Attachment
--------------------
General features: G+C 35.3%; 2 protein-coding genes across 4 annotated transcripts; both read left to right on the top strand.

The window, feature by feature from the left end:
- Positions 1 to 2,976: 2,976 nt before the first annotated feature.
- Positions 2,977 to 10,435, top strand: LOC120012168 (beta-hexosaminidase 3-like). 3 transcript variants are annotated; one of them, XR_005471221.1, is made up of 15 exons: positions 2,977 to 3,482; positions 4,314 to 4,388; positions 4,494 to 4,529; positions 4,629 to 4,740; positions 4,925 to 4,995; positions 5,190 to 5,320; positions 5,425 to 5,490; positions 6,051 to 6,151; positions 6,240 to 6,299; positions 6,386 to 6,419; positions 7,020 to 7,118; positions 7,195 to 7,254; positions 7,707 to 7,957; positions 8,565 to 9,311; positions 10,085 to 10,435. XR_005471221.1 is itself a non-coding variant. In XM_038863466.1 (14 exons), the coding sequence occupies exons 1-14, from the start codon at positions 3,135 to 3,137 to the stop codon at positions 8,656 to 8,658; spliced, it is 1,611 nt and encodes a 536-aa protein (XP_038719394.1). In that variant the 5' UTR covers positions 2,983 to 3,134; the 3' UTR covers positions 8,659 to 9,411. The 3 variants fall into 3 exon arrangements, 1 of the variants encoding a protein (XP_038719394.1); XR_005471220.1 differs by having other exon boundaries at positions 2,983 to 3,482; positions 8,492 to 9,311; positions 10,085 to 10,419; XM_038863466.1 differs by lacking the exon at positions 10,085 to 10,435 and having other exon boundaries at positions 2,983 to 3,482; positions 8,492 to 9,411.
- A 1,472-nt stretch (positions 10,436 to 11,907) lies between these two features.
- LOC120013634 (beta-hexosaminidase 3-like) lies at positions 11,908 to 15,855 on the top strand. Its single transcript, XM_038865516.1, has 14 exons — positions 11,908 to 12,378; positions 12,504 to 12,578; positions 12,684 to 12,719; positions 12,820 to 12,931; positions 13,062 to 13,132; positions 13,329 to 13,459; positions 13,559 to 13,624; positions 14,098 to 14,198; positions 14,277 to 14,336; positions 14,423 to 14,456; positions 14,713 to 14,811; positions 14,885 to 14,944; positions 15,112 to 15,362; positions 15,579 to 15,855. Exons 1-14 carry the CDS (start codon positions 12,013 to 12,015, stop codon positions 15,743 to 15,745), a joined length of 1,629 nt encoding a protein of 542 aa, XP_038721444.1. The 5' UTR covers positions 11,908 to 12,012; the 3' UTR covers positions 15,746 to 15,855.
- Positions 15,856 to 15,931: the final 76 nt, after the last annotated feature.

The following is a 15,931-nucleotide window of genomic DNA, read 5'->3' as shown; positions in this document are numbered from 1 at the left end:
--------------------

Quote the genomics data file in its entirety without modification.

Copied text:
General features: G+C 35.3%; 2 protein-coding genes across 4 annotated transcripts; both read left to right on the top strand.

The window, feature by feature from the left end:
- Positions 1 to 2,976: 2,976 nt before the first annotated feature.
- Positions 2,977 to 10,435, top strand: LOC120012168 (beta-hexosaminidase 3-like). 3 transcript variants are annotated; one of them, XR_005471221.1, is made up of 15 exons: positions 2,977 to 3,482; positions 4,314 to 4,388; positions 4,494 to 4,529; positions 4,629 to 4,740; positions 4,925 to 4,995; positions 5,190 to 5,320; positions 5,425 to 5,490; positions 6,051 to 6,151; positions 6,240 to 6,299; positions 6,386 to 6,419; positions 7,020 to 7,118; positions 7,195 to 7,254; positions 7,707 to 7,957; positions 8,565 to 9,311; positions 10,085 to 10,435. XR_005471221.1 is itself a non-coding variant. In XM_038863466.1 (14 exons), the coding sequence occupies exons 1-14, from the start codon at positions 3,135 to 3,137 to the stop codon at positions 8,656 to 8,658; spliced, it is 1,611 nt and encodes a 536-aa protein (XP_038719394.1). In that variant the 5' UTR covers positions 2,983 to 3,134; the 3' UTR covers positions 8,659 to 9,411. The 3 variants fall into 3 exon arrangements, 1 of the variants encoding a protein (XP_038719394.1); XR_005471220.1 differs by having other exon boundaries at positions 2,983 to 3,482; positions 8,492 to 9,311; positions 10,085 to 10,419; XM_038863466.1 differs by lacking the exon at positions 10,085 to 10,435 and having other exon boundaries at positions 2,983 to 3,482; positions 8,492 to 9,411.
- A 1,472-nt stretch (positions 10,436 to 11,907) lies between these two features.
- LOC120013634 (beta-hexosaminidase 3-like) lies at positions 11,908 to 15,855 on the top strand. Its single transcript, XM_038865516.1, has 14 exons — positions 11,908 to 12,378; positions 12,504 to 12,578; positions 12,684 to 12,719; positions 12,820 to 12,931; positions 13,062 to 13,132; positions 13,329 to 13,459; positions 13,559 to 13,624; positions 14,098 to 14,198; positions 14,277 to 14,336; positions 14,423 to 14,456; positions 14,713 to 14,811; positions 14,885 to 14,944; positions 15,112 to 15,362; positions 15,579 to 15,855. Exons 1-14 carry the CDS (start codon positions 12,013 to 12,015, stop codon positions 15,743 to 15,745), a joined length of 1,629 nt encoding a protein of 542 aa, XP_038721444.1. The 5' UTR covers positions 11,908 to 12,012; the 3' UTR covers positions 15,746 to 15,855.
- Positions 15,856 to 15,931: the final 76 nt, after the last annotated feature.

The following is a 15,931-nucleotide window of genomic DNA, read 5'->3' as shown; positions in this document are numbered from 1 at the left end: